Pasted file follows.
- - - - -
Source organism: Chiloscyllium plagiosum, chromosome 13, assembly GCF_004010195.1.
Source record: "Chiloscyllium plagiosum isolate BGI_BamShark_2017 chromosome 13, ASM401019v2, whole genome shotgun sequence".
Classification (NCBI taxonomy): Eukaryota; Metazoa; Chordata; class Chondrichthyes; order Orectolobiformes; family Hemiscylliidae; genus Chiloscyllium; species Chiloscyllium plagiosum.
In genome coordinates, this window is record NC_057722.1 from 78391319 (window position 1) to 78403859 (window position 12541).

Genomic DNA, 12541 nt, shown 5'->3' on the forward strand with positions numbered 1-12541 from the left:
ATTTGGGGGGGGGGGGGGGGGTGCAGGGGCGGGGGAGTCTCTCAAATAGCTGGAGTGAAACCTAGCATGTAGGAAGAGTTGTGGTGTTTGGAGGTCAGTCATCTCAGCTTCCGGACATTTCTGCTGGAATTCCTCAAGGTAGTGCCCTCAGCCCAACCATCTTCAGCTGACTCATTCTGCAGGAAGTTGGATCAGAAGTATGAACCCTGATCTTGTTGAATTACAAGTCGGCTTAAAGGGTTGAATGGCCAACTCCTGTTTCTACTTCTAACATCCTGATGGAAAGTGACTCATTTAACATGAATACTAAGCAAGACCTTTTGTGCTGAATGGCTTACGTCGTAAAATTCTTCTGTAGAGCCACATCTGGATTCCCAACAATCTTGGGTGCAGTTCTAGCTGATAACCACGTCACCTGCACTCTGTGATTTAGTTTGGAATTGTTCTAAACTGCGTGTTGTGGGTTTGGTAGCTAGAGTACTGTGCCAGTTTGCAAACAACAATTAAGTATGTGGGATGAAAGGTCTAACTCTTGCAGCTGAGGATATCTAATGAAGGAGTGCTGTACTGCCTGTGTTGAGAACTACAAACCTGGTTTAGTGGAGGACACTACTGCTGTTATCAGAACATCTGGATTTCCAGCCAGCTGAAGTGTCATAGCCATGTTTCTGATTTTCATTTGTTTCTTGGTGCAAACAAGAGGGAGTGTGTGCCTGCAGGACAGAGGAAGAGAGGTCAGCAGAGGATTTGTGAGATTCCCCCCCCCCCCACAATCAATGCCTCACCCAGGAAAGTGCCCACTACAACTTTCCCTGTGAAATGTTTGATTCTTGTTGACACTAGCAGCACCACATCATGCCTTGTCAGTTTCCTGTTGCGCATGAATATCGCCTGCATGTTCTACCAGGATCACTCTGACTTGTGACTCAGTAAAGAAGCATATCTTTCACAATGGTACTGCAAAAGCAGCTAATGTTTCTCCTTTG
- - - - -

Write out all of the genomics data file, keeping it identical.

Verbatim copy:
Source organism: Chiloscyllium plagiosum, chromosome 13, assembly GCF_004010195.1.
Source record: "Chiloscyllium plagiosum isolate BGI_BamShark_2017 chromosome 13, ASM401019v2, whole genome shotgun sequence".
Classification (NCBI taxonomy): Eukaryota; Metazoa; Chordata; class Chondrichthyes; order Orectolobiformes; family Hemiscylliidae; genus Chiloscyllium; species Chiloscyllium plagiosum.
In genome coordinates, this window is record NC_057722.1 from 78391319 (window position 1) to 78403859 (window position 12541).

Genomic DNA, 12541 nt, shown 5'->3' on the forward strand with positions numbered 1-12541 from the left:
ATTTGGGGGGGGGGGGGGGGGTGCAGGGGCGGGGGAGTCTCTCAAATAGCTGGAGTGAAACCTAGCATGTAGGAAGAGTTGTGGTGTTTGGAGGTCAGTCATCTCAGCTTCCGGACATTTCTGCTGGAATTCCTCAAGGTAGTGCCCTCAGCCCAACCATCTTCAGCTGACTCATTCTGCAGGAAGTTGGATCAGAAGTATGAACCCTGATCTTGTTGAATTACAAGTCGGCTTAAAGGGTTGAATGGCCAACTCCTGTTTCTACTTCTAACATCCTGATGGAAAGTGACTCATTTAACATGAATACTAAGCAAGACCTTTTGTGCTGAATGGCTTACGTCGTAAAATTCTTCTGTAGAGCCACATCTGGATTCCCAACAATCTTGGGTGCAGTTCTAGCTGATAACCACGTCACCTGCACTCTGTGATTTAGTTTGGAATTGTTCTAAACTGCGTGTTGTGGGTTTGGTAGCTAGAGTACTGTGCCAGTTTGCAAACAACAATTAAGTATGTGGGATGAAAGGTCTAACTCTTGCAGCTGAGGATATCTAATGAAGGAGTGCTGTACTGCCTGTGTTGAGAACTACAAACCTGGTTTAGTGGAGGACACTACTGCTGTTATCAGAACATCTGGATTTCCAGCCAGCTGAAGTGTCATAGCCATGTTTCTGATTTTCATTTGTTTCTTGGTGCAAACAAGAGGGAGTGTGTGCCTGCAGGACAGAGGAAGAGAGGTCAGCAGAGGATTTGTGAGATTCCCCCCCCCCCCACAATCAATGCCTCACCCAGGAAAGTGCCCACTACAACTTTCCCTGTGAAATGTTTGATTCTTGTTGACACTAGCAGCACCACATCATGCCTTGTCAGTTTCCTGTTGCGCATGAATATCGCCTGCATGTTCTACCAGGATCACTCTGACTTGTGACTCAGTAAAGAAGCATATCTTTCACAATGGTACTGCAAAAGCAGCTAATGTTTCTCCTTTG